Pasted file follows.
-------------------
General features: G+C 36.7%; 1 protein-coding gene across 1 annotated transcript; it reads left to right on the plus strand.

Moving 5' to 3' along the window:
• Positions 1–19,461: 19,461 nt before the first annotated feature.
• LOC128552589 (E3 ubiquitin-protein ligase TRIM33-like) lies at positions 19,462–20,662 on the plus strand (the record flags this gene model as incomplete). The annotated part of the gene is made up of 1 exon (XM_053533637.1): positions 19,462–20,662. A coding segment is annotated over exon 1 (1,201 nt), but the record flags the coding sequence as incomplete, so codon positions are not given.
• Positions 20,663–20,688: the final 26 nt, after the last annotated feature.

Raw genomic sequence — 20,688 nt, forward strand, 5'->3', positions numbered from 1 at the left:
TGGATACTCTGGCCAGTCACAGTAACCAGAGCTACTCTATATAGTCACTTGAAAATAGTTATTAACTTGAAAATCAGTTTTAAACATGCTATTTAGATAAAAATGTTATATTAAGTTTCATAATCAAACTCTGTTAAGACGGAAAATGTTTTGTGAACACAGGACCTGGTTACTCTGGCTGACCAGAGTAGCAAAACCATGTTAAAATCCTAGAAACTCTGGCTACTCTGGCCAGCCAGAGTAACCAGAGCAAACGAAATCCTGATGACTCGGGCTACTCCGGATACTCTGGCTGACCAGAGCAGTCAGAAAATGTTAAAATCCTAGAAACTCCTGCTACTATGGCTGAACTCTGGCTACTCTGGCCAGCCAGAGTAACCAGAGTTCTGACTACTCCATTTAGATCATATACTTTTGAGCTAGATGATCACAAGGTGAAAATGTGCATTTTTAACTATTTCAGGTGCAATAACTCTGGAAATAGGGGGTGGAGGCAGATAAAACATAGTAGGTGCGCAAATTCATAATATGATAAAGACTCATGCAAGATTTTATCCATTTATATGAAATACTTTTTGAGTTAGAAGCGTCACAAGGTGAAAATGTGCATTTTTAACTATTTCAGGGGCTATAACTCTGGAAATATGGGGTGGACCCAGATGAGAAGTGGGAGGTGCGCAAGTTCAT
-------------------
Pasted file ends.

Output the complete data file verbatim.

General features: G+C 36.7%; 1 protein-coding gene across 1 annotated transcript; it reads left to right on the plus strand.

Moving 5' to 3' along the window:
• Positions 1–19,461: 19,461 nt before the first annotated feature.
• LOC128552589 (E3 ubiquitin-protein ligase TRIM33-like) lies at positions 19,462–20,662 on the plus strand (the record flags this gene model as incomplete). The annotated part of the gene is made up of 1 exon (XM_053533637.1): positions 19,462–20,662. A coding segment is annotated over exon 1 (1,201 nt), but the record flags the coding sequence as incomplete, so codon positions are not given.
• Positions 20,663–20,688: the final 26 nt, after the last annotated feature.

Raw genomic sequence — 20,688 nt, forward strand, 5'->3', positions numbered from 1 at the left:
TGGATACTCTGGCCAGTCACAGTAACCAGAGCTACTCTATATAGTCACTTGAAAATAGTTATTAACTTGAAAATCAGTTTTAAACATGCTATTTAGATAAAAATGTTATATTAAGTTTCATAATCAAACTCTGTTAAGACGGAAAATGTTTTGTGAACACAGGACCTGGTTACTCTGGCTGACCAGAGTAGCAAAACCATGTTAAAATCCTAGAAACTCTGGCTACTCTGGCCAGCCAGAGTAACCAGAGCAAACGAAATCCTGATGACTCGGGCTACTCCGGATACTCTGGCTGACCAGAGCAGTCAGAAAATGTTAAAATCCTAGAAACTCCTGCTACTATGGCTGAACTCTGGCTACTCTGGCCAGCCAGAGTAACCAGAGTTCTGACTACTCCATTTAGATCATATACTTTTGAGCTAGATGATCACAAGGTGAAAATGTGCATTTTTAACTATTTCAGGTGCAATAACTCTGGAAATAGGGGGTGGAGGCAGATAAAACATAGTAGGTGCGCAAATTCATAATATGATAAAGACTCATGCAAGATTTTATCCATTTATATGAAATACTTTTTGAGTTAGAAGCGTCACAAGGTGAAAATGTGCATTTTTAACTATTTCAGGGGCTATAACTCTGGAAATATGGGGTGGACCCAGATGAGAAGTGGGAGGTGCGCAAGTTCAT